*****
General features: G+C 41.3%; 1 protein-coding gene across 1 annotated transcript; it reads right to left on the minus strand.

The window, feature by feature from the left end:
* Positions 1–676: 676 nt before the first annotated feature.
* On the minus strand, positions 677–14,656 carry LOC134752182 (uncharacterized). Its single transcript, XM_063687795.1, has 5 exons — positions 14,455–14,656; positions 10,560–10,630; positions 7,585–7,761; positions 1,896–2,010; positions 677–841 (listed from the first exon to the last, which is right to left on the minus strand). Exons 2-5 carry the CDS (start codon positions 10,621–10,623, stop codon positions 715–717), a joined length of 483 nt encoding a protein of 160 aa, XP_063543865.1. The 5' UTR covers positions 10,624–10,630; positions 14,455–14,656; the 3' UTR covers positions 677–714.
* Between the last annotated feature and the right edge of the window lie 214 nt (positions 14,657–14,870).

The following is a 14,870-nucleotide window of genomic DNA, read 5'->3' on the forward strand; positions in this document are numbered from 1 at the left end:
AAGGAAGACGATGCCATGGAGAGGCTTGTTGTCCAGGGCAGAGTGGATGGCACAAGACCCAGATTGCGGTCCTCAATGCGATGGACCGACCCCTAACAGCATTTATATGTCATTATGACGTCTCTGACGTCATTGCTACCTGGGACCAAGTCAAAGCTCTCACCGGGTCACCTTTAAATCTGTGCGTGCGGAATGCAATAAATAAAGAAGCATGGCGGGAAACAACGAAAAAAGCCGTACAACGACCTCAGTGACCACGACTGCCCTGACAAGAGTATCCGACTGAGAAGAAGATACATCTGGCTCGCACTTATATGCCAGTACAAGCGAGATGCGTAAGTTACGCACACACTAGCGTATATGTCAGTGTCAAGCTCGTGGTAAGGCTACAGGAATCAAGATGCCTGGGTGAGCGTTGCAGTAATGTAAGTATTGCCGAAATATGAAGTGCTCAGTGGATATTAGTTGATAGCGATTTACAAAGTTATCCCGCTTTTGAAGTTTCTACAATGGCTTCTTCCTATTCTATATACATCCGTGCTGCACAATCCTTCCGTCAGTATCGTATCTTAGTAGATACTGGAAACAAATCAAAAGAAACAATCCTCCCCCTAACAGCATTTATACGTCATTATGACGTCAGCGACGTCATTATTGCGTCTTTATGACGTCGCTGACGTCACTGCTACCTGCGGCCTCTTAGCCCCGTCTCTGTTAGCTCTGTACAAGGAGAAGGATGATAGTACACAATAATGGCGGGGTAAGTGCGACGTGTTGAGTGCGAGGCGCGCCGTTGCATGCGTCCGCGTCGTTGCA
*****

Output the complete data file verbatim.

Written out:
General features: G+C 41.3%; 1 protein-coding gene across 1 annotated transcript; it reads right to left on the minus strand.

The window, feature by feature from the left end:
* Positions 1–676: 676 nt before the first annotated feature.
* On the minus strand, positions 677–14,656 carry LOC134752182 (uncharacterized). Its single transcript, XM_063687795.1, has 5 exons — positions 14,455–14,656; positions 10,560–10,630; positions 7,585–7,761; positions 1,896–2,010; positions 677–841 (listed from the first exon to the last, which is right to left on the minus strand). Exons 2-5 carry the CDS (start codon positions 10,621–10,623, stop codon positions 715–717), a joined length of 483 nt encoding a protein of 160 aa, XP_063543865.1. The 5' UTR covers positions 10,624–10,630; positions 14,455–14,656; the 3' UTR covers positions 677–714.
* Between the last annotated feature and the right edge of the window lie 214 nt (positions 14,657–14,870).

The following is a 14,870-nucleotide window of genomic DNA, read 5'->3' on the forward strand; positions in this document are numbered from 1 at the left end:
AAGGAAGACGATGCCATGGAGAGGCTTGTTGTCCAGGGCAGAGTGGATGGCACAAGACCCAGATTGCGGTCCTCAATGCGATGGACCGACCCCTAACAGCATTTATATGTCATTATGACGTCTCTGACGTCATTGCTACCTGGGACCAAGTCAAAGCTCTCACCGGGTCACCTTTAAATCTGTGCGTGCGGAATGCAATAAATAAAGAAGCATGGCGGGAAACAACGAAAAAAGCCGTACAACGACCTCAGTGACCACGACTGCCCTGACAAGAGTATCCGACTGAGAAGAAGATACATCTGGCTCGCACTTATATGCCAGTACAAGCGAGATGCGTAAGTTACGCACACACTAGCGTATATGTCAGTGTCAAGCTCGTGGTAAGGCTACAGGAATCAAGATGCCTGGGTGAGCGTTGCAGTAATGTAAGTATTGCCGAAATATGAAGTGCTCAGTGGATATTAGTTGATAGCGATTTACAAAGTTATCCCGCTTTTGAAGTTTCTACAATGGCTTCTTCCTATTCTATATACATCCGTGCTGCACAATCCTTCCGTCAGTATCGTATCTTAGTAGATACTGGAAACAAATCAAAAGAAACAATCCTCCCCCTAACAGCATTTATACGTCATTATGACGTCAGCGACGTCATTATTGCGTCTTTATGACGTCGCTGACGTCACTGCTACCTGCGGCCTCTTAGCCCCGTCTCTGTTAGCTCTGTACAAGGAGAAGGATGATAGTACACAATAATGGCGGGGTAAGTGCGACGTGTTGAGTGCGAGGCGCGCCGTTGCATGCGTCCGCGTCGTTGCA